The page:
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House of Representatives Tag

House Oversight Committee Chairman Jason Chaffetz (R-UT) and ranking Democrat Elijah Cummings (MD) erupted into a fight at a hearing on Thursday over possible Russian interference in our election. The fight started when the two sides discussed a possible Oversight investigation into the phishing schemes against the Democratic Congressional Campaign Committee. Democrats argued it must happen:
“It’s clear that politics have prevented this committee from being willing or able to do the necessary objective and nonpartisan oversight on the Russian attack,” said Rep. Robin Kelly (D-Ill.).

FBI Director James Comey just cannot win! Yesterday, Kemberlee blogged that the Department of Justice will review his investigation into Hillary Clinton's private email server. Today, House Democrats are angry after a confidential briefing over allegations that Russia "hacked" the DNC and Hillary campaign chair John Podesta to sway the election towards President-elect Donald Trump. Those briefed believe Comey is "unfit to lead the agency."

The U.S. House of Representatives overwhelmingly approves House Resolution 11 (full embed at bottom) which criticizes not only anti-Israel UN Security Council Resolution 2334, but also the U.S. abstention. It was the criticism of the abstention that split Democrats, with several speakers claiming Republicans were politicizing support for Israel in Congress. Several speakers claimed the Resolution was a swipe at Obama as he was leaving office. Potential DNC Chair Keith Ellison voted No.

Republicans gathered on Capitol Hill with Vice President-elect Mike Pence to discuss Obacamare where he announced that President-elect Donald Trump plans to use executive action to repeal the law:
“It will be an orderly transition to something better ... using executive authority to ensure it’s an orderly transition," Pence told reporters. "We’re working now on a series of executive orders that will enable that orderly transition to take place even as Congress appropriately debates alternatives to and replacements for ObamaCare.”

The House Republicans sure do know how to get the ball rolling on a new session. They kept control, but still can't seem to operate properly! Someone seriously needs to provide a proper communications course for all Republicans in D.C. In one of their first moves, the House Republicans caused a fuss over the weekend after Rep. Bob Goodlatte (R-VA) proposed changes to an independent watchdog group, the Office of Congressional Ethics (OCE). According to the media, House Republicans gutted their own independent watchdog group and that Republicans wanted more power. In other words, mass hysteria! A close look at the amendment, which I notice missing from many articles, shows that Goodlatte actually attempted to strengthen the OCE by pushing it farther from the House, thus making it even more independent, and making sure the board does not violate the rights of those accused. But if the Republicans had rolled out the idea a tad better, they may have avoided the backlash and not been forced to retreat with their tails between their legs.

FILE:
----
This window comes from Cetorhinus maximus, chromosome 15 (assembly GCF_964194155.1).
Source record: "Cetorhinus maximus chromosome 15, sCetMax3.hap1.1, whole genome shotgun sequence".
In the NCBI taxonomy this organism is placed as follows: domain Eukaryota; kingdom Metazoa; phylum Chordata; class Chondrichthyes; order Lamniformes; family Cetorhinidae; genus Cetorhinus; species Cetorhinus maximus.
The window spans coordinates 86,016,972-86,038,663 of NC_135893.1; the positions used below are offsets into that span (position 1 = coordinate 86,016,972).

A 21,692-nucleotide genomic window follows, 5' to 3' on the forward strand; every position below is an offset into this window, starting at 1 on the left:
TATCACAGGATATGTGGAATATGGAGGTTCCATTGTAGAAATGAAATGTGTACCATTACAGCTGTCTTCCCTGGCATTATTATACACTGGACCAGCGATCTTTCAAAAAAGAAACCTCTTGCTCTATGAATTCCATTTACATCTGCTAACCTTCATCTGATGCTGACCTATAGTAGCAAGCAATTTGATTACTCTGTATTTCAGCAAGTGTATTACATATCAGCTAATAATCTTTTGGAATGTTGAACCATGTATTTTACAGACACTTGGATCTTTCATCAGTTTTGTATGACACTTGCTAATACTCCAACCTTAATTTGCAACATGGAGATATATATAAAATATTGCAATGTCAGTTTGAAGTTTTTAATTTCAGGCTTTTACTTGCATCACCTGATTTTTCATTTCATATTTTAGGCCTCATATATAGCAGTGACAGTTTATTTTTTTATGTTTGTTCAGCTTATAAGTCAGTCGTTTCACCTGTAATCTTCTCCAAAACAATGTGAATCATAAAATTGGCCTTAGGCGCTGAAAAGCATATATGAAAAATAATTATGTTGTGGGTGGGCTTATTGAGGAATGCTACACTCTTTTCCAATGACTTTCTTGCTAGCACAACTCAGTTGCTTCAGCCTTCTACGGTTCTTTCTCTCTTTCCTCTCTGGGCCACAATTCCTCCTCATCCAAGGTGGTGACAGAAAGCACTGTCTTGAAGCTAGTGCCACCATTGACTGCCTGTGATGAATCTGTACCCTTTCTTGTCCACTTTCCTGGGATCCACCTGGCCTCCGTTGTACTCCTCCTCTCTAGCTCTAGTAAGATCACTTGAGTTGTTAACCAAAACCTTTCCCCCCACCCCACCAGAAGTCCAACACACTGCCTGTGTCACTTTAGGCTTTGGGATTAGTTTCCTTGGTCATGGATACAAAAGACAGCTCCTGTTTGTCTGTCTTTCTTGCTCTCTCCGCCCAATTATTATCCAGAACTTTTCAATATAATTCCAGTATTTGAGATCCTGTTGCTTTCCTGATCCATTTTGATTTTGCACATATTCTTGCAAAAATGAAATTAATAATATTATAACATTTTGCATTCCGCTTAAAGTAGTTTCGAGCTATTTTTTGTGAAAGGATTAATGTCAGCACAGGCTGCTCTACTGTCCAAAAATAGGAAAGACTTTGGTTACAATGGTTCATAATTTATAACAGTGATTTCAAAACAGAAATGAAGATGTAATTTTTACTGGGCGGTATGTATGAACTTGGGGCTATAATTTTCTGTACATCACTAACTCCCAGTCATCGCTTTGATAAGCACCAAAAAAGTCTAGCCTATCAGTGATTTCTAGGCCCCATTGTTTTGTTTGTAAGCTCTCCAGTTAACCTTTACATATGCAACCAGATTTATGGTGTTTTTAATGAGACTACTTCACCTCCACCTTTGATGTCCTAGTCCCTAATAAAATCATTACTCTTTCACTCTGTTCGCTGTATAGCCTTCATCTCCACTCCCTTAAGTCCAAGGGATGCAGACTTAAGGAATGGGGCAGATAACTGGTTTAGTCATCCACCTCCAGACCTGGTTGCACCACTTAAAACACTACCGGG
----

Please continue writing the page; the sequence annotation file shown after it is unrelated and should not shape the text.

In 2007, I could have sworn President Barack Obama was supposed to be the savior of the Democrat Party. The smooth talking, suave Illinois senator had everything to bring the party together and end any GOP dominance. Well, it turns out, the Democrats have lost 1,030 seats across the board since Obama took office in January 2008. This includes seats in state's houses and senates, governorships, and Congress.

The House and Senate have become agitated with the CIA as the agency has continued to deny both sectors with briefings or information on claims that Russia hacked into America's election, but passed information to the mainstream media. Senate Homeland Security Chairman Ron Johnson (R-WI) told a radio station in his home state that the CIA just denied his request for a briefing:
“I’m not happy they denied a briefing to me,” the Wisconsin Republican told a public radio interviewer in his home state on Friday morning. “I need information from the administration, and right now they're withholding it.”

This little bill flew under the radar, didn't it? While the Democrats deal with infighting and President-elect Donald Trump chooses his Cabinet, the House of Representatives quietly passed H.R. 4919, also known as Kevin and Avonte's Law. This law allows the attorney general to hand over money to local law enforcement agencies to develop human tracking devices: